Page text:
Managing File system security

chmod command can be use to change different permission configurations. chmod takes two lists as its arguments: permission changes and filenames.

You can specify the list of permissions in two different ways. One way uses permission symbols and is referred to as the symbolic method. The other uses what is known as a “binary mask” and is referred to as either the absolute or the relative method.

Symbolic Method

The symbolic method of setting permissions uses the characters r, w, and x for read, write, and execute, respectively. Any of these permissions can be added or removed. The symbol to add a permission is the plus sign, +. The symbol to remove a permission is the minus sign, -.

chmod :- File Permissions in Symbolic Method

r Read
w Write
x Execute (also gives permission to change into a directory)
X Execute only if it is a directory or has execute permission for some user
s Set user or group ID on execution
t Sticky bit
u Permissions granted to user who owns the file
g Permissions granted to users in the file's group
o Permissions granted to owner of the group and users in the file's group

r w x permissions

The first three (r, w, x) are clear. Use them to set read, write, and execute permissions.

s permission

The s permission is used on directories to keep the user or group ID for a file created in the directory. To set the user ID for any new files created in the directory to the owner of the directory, use the chmod u+s <directory> command. To set the group ID for any new files created in the directory to the directory's group, use the chmod g+s <directory> command.

t permission

t is a special permission which provides greater security on directories. Sticky bit is used for directories to protect files within them. Files in a directory with the sticky bit set can only be deleted or renamed by the root user or the owner of the directory.

Sticky Bit Permission Using Symbols

The sticky bit permission symbol is t. The sticky bit shows up as a t in the execute position of the other permissions. A program with read and execute permissions with the sticky bit has its permissions displayed as r-t.

#chmod +t /home/vinita/account_detail
#ls -l /home/vinita/account_detail
-rwxr-xr-t 1 root root 4096 /home/vinita/account_detail

u g o permission

The last three permissions (u, g, o) are only used with the = operator to set permissions for the owner, group, others, or everyone equal to the existing permissions for the owner, group, others, or everyone. For example, chmod g=u [filename] sets the group permissions to the current permissions for the owner of the file.

Examples of symbolic method
linux chmod commands

Absolute Permissions: Binary Masks

The absolute method changes all the permissions at once, instead of specifying one or the other. It uses a binary mask that references all the permissions in each category.

Binary Masks
When dealing with a binary mask, you need to specify three digits for all three categories, as well as their permissions. This makes a binary mask less flexible than the permission symbols.

 Digits permission
0            none
1            execute
2            write
4            read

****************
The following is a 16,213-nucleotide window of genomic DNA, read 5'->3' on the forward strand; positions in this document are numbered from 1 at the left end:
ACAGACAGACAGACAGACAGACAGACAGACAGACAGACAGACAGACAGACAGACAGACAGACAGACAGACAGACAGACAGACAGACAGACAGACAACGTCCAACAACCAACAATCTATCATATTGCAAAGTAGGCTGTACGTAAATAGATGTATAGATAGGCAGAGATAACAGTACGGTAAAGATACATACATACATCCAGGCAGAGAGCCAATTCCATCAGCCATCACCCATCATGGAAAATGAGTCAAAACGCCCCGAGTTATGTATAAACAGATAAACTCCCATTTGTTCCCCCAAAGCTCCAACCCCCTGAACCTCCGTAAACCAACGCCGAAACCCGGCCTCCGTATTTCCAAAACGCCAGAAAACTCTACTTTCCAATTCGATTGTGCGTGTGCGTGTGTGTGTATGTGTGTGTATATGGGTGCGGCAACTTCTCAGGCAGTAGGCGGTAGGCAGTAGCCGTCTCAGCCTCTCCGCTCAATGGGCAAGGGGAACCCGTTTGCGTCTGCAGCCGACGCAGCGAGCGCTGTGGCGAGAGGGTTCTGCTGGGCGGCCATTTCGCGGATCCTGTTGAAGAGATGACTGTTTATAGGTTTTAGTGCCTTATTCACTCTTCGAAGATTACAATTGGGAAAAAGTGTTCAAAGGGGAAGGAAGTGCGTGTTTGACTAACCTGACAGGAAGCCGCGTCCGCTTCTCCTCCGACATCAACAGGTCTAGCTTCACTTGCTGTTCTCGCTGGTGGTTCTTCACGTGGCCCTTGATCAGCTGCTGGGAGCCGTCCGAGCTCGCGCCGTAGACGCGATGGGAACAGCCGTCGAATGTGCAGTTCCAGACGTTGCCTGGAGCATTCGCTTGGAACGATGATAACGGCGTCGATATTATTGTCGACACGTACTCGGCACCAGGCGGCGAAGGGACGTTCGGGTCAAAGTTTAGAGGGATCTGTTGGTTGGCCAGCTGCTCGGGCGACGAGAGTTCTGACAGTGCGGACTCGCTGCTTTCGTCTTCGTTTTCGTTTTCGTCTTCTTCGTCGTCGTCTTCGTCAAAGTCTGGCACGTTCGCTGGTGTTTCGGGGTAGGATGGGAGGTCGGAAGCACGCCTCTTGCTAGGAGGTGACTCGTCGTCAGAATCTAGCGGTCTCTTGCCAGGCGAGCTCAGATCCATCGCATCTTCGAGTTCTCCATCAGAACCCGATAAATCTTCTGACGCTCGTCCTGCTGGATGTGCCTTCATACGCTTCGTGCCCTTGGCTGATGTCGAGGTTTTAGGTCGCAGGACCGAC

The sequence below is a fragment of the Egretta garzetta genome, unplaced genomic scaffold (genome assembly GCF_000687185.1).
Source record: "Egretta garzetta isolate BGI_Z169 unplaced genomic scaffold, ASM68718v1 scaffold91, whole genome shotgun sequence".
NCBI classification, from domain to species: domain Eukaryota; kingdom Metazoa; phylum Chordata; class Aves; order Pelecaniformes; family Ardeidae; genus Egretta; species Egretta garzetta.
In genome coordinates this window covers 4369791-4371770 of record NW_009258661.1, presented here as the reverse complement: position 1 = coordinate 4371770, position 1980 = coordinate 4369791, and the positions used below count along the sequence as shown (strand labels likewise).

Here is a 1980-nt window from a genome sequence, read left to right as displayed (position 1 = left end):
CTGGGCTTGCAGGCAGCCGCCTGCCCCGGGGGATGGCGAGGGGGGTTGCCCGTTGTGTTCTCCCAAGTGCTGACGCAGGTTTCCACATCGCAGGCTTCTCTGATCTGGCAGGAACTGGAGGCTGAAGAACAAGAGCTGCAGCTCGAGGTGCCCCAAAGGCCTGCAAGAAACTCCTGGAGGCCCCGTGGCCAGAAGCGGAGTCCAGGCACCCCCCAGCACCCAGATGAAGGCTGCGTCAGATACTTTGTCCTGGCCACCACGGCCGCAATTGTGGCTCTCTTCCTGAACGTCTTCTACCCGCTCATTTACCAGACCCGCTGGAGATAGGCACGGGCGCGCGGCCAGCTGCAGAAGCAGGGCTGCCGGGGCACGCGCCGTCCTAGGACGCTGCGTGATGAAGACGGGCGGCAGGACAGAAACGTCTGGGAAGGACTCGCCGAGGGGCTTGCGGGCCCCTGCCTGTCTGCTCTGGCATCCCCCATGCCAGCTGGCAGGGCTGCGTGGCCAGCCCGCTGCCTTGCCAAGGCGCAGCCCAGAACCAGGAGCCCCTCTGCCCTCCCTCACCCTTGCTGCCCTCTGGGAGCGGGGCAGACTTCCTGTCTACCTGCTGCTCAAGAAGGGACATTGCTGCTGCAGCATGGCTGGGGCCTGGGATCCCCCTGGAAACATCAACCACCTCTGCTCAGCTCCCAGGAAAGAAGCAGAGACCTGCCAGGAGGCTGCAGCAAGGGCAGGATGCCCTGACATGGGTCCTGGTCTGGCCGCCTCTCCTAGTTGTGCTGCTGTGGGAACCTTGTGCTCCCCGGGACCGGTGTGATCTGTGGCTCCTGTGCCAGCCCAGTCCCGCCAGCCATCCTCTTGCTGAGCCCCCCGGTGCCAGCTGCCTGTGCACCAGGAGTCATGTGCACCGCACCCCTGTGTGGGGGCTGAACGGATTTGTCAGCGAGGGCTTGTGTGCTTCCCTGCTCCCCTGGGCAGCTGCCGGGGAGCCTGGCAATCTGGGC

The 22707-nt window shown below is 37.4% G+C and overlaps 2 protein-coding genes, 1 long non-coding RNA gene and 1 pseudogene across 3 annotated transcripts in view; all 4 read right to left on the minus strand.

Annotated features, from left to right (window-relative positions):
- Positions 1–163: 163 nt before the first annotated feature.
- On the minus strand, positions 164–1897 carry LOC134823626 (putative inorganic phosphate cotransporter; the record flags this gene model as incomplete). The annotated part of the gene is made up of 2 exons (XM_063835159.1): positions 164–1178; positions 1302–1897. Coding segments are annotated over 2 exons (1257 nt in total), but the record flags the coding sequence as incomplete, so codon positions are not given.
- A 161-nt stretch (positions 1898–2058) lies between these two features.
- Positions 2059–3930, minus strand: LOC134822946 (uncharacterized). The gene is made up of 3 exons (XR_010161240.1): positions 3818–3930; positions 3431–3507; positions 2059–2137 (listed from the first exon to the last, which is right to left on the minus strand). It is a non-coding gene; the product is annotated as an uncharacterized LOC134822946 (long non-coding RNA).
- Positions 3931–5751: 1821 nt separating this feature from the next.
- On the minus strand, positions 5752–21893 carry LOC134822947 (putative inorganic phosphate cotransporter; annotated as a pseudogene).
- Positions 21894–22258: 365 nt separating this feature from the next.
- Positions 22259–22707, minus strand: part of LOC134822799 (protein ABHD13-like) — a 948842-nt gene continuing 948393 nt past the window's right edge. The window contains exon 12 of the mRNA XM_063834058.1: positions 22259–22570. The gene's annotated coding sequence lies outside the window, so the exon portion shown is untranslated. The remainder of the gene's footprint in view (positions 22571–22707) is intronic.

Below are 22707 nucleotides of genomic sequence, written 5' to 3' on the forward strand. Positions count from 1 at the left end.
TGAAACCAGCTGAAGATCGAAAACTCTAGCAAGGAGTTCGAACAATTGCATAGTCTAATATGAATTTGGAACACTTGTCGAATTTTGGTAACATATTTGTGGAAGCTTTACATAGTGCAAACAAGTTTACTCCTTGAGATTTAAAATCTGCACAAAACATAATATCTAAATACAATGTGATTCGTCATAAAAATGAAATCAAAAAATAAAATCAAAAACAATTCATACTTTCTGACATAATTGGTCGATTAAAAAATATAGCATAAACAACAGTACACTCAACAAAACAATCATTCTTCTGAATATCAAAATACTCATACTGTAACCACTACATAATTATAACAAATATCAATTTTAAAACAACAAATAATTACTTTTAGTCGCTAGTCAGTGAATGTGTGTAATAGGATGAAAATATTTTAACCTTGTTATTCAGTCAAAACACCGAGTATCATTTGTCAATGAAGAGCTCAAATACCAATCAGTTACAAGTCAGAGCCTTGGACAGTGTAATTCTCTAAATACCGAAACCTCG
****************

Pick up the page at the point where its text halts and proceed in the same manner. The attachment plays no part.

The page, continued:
3 (1+2)      write and execute
5 (1+4)      read and execute
7 (1+2+4)    read write execute
Value Meaning
777 (rwxrwxrwx) No restrictions on permissions. Anybody may do anything. Generally not a desirable setting.
755 (rwxr-xr-x) The file’s owner may read, write, and execute the file. All others may read and execute the file. This setting is common for programs that are used by all users.
700 (rwx——) The file’s owner may read, write, and execute the file. Nobody else has any rights. This setting is useful for programs that only the owner may use and must be kept private from others.
666 (rw-rw-rw-) All users may read and write the file.
644 (rw-r–r–) The owner may read and write a file, while all others may only read the file. A common setting for data files that everybody may read, but only the owner may change.
600 (rw——-) The owner may read and write a file. All others have no rights. A common setting for data files that the owner wants to keep private.

Examples of binary masks

linux chmod commands

Linux chmod commands

linux chmod commands

Defaults Permission : umask

Whenever you create a file or directory, it is given default permissions. You can display the current defaults or change them with the umask command. The permissions are displayed in binary or symbolic format. The default permissions include any execute permissions that are applied to a directory. Execute permission for a file is turned off by default when you create it because standard data files do not use the executable permissions (to make a file executable like a script, you have to manually set its execute permission). To display the current default permissions, use the umask command with no arguments.

The -S option uses the symbolic format.

 #umask -S u=rwx,g=rx,o=rx

This default umask provides rw-r--r-- permission for standard files and adds execute permission for directories, rwxr-xr-x.

You can set a new default by specifying permissions in either symbolic or binary format. To specify the new permissions, use the -S option. The following example denies others read permission, while allowing user and group read access, which results in permissions of rwxr-x---:

 #umask -S u=rwx,g=rx,o=

When you use the binary format, the mask is the inverse of the permissions you want to set. To set both the read and execute permission on and the write permission off, you use the octal number 2, a binary 010. To set all permissions on, you use an octal 0, a binary 000.

The following example shows the mask for the permission defaults rwx, rx, and rx (rw, r, and r for files):

 #umask 0022

To set the default to only deny all permissions for others, you use 0027, using the binary mask 0111 for the other permissions.

 #umask 0027